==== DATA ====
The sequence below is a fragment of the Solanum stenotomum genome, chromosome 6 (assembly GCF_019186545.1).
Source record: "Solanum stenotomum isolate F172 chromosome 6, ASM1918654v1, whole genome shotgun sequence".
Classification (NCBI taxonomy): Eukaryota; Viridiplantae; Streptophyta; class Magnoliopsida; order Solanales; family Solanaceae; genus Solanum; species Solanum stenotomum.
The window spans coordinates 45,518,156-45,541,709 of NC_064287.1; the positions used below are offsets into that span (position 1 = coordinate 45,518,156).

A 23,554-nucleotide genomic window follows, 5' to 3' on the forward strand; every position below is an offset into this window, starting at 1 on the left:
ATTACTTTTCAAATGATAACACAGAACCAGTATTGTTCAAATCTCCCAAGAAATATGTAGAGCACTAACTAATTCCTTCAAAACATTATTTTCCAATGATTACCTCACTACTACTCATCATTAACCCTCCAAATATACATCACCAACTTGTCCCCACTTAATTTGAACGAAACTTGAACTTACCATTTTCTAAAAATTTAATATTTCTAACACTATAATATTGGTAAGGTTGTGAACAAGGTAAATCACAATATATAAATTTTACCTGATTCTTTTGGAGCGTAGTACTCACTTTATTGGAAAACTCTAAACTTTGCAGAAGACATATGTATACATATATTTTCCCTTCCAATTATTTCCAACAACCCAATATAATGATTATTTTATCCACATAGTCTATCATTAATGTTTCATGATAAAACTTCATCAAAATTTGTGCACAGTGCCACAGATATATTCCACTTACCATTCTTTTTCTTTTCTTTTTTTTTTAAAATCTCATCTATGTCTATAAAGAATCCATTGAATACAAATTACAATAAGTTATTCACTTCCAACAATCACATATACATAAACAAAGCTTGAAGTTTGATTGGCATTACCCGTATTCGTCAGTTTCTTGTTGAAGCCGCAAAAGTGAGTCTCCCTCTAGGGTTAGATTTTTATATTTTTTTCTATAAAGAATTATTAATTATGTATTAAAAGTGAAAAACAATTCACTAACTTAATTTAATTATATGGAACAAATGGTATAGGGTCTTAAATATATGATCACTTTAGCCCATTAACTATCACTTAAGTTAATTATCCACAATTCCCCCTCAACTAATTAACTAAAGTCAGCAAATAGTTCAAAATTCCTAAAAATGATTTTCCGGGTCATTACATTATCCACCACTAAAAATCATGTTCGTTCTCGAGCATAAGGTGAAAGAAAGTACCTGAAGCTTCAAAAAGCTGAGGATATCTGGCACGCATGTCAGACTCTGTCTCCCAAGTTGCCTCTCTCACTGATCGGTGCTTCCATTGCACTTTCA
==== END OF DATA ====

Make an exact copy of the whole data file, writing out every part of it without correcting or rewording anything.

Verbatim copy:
The sequence below is a fragment of the Solanum stenotomum genome, chromosome 6 (assembly GCF_019186545.1).
Source record: "Solanum stenotomum isolate F172 chromosome 6, ASM1918654v1, whole genome shotgun sequence".
Classification (NCBI taxonomy): Eukaryota; Viridiplantae; Streptophyta; class Magnoliopsida; order Solanales; family Solanaceae; genus Solanum; species Solanum stenotomum.
The window spans coordinates 45,518,156-45,541,709 of NC_064287.1; the positions used below are offsets into that span (position 1 = coordinate 45,518,156).

A 23,554-nucleotide genomic window follows, 5' to 3' on the forward strand; every position below is an offset into this window, starting at 1 on the left:
ATTACTTTTCAAATGATAACACAGAACCAGTATTGTTCAAATCTCCCAAGAAATATGTAGAGCACTAACTAATTCCTTCAAAACATTATTTTCCAATGATTACCTCACTACTACTCATCATTAACCCTCCAAATATACATCACCAACTTGTCCCCACTTAATTTGAACGAAACTTGAACTTACCATTTTCTAAAAATTTAATATTTCTAACACTATAATATTGGTAAGGTTGTGAACAAGGTAAATCACAATATATAAATTTTACCTGATTCTTTTGGAGCGTAGTACTCACTTTATTGGAAAACTCTAAACTTTGCAGAAGACATATGTATACATATATTTTCCCTTCCAATTATTTCCAACAACCCAATATAATGATTATTTTATCCACATAGTCTATCATTAATGTTTCATGATAAAACTTCATCAAAATTTGTGCACAGTGCCACAGATATATTCCACTTACCATTCTTTTTCTTTTCTTTTTTTTTTAAAATCTCATCTATGTCTATAAAGAATCCATTGAATACAAATTACAATAAGTTATTCACTTCCAACAATCACATATACATAAACAAAGCTTGAAGTTTGATTGGCATTACCCGTATTCGTCAGTTTCTTGTTGAAGCCGCAAAAGTGAGTCTCCCTCTAGGGTTAGATTTTTATATTTTTTTCTATAAAGAATTATTAATTATGTATTAAAAGTGAAAAACAATTCACTAACTTAATTTAATTATATGGAACAAATGGTATAGGGTCTTAAATATATGATCACTTTAGCCCATTAACTATCACTTAAGTTAATTATCCACAATTCCCCCTCAACTAATTAACTAAAGTCAGCAAATAGTTCAAAATTCCTAAAAATGATTTTCCGGGTCATTACATTATCCACCACTAAAAATCATGTTCGTTCTCGAGCATAAGGTGAAAGAAAGTACCTGAAGCTTCAAAAAGCTGAGGATATCTGGCACGCATGTCAGACTCTGTCTCCCAAGTTGCCTCTCTCACTGATCGGTGCTTCCATTGCACTTTCA